In the summer of 2018 devastating floods and landslides (blamed upon climate change) ravaged western Japan. With an unusually high death toll, for a nation that is used to counting the collateral damage more in terms of economic loss, than in terms of human lives, this one left a tragic number of people dead. Floods washed away large parts of Hiroshima, Kyoto, Okayama and Ehime. I joined Prof. Moe Nakazora, an anthropologist with the University of Hiroshima on a study tour of two of the worst affected villages in the eastern part of Hiroshima. These were the villages of Hachihonmatsu and Kouchi. Both the villages are located in Higashihiroshima which had more than 2000 landslides.[i]Continue reading “Western Japan floods 2018: Hiroshima and the Summer of the Deluge”→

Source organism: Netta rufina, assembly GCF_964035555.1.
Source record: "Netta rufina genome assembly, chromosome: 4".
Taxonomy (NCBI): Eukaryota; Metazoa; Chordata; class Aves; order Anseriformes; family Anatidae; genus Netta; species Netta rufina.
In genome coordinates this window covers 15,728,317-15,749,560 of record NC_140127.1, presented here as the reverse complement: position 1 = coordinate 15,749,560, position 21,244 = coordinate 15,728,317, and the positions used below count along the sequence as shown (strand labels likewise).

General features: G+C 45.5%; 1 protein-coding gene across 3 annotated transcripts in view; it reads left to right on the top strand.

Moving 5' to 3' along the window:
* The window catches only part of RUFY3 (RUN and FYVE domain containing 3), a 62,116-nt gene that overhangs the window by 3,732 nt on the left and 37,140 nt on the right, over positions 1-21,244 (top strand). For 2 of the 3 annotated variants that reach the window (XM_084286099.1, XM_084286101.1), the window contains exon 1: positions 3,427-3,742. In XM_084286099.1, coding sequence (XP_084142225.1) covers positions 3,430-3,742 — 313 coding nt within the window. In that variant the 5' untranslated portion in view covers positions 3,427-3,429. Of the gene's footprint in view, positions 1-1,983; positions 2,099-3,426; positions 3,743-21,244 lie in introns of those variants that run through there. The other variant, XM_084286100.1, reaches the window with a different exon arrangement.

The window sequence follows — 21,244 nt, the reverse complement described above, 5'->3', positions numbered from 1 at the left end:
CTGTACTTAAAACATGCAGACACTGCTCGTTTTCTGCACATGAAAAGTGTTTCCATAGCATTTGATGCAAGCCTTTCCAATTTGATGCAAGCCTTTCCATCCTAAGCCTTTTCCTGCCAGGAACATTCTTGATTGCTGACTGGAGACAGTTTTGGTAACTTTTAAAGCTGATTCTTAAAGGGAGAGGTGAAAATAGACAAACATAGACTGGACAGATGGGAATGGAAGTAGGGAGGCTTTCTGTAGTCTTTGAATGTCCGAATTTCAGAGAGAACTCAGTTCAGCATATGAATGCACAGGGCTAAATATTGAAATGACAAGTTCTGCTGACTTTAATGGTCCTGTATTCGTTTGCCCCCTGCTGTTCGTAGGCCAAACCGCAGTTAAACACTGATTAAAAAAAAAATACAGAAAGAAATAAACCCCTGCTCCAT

(The figure above is screen shot of CWC Flood forecasting site showing no warning signs even at 5 pm on 230718)
Almost all the big dams in Cauvery Basin are full on the earlier ever monsoon date this year. This includes Krishnaraj Sagar, Mettur, Kabini, Harangi, Hemavathi and Bhavanisagar. They are almost full and have started releasing large flows to the downstream areas. This is when we are past just about six weeks of South West Monsoon, the North East monsoon would come after that. It means that the basin is facing major risk of floods in next 2-5 months. And yet Central Water Commission, India’s flood forecasting agency, seems to be in deep slumber. It has not even bothered to update the flood readings on its designated sites from the 2017 figures. Continue reading “Cauvery is facing very serious flood risk, but CWC is in slumber”→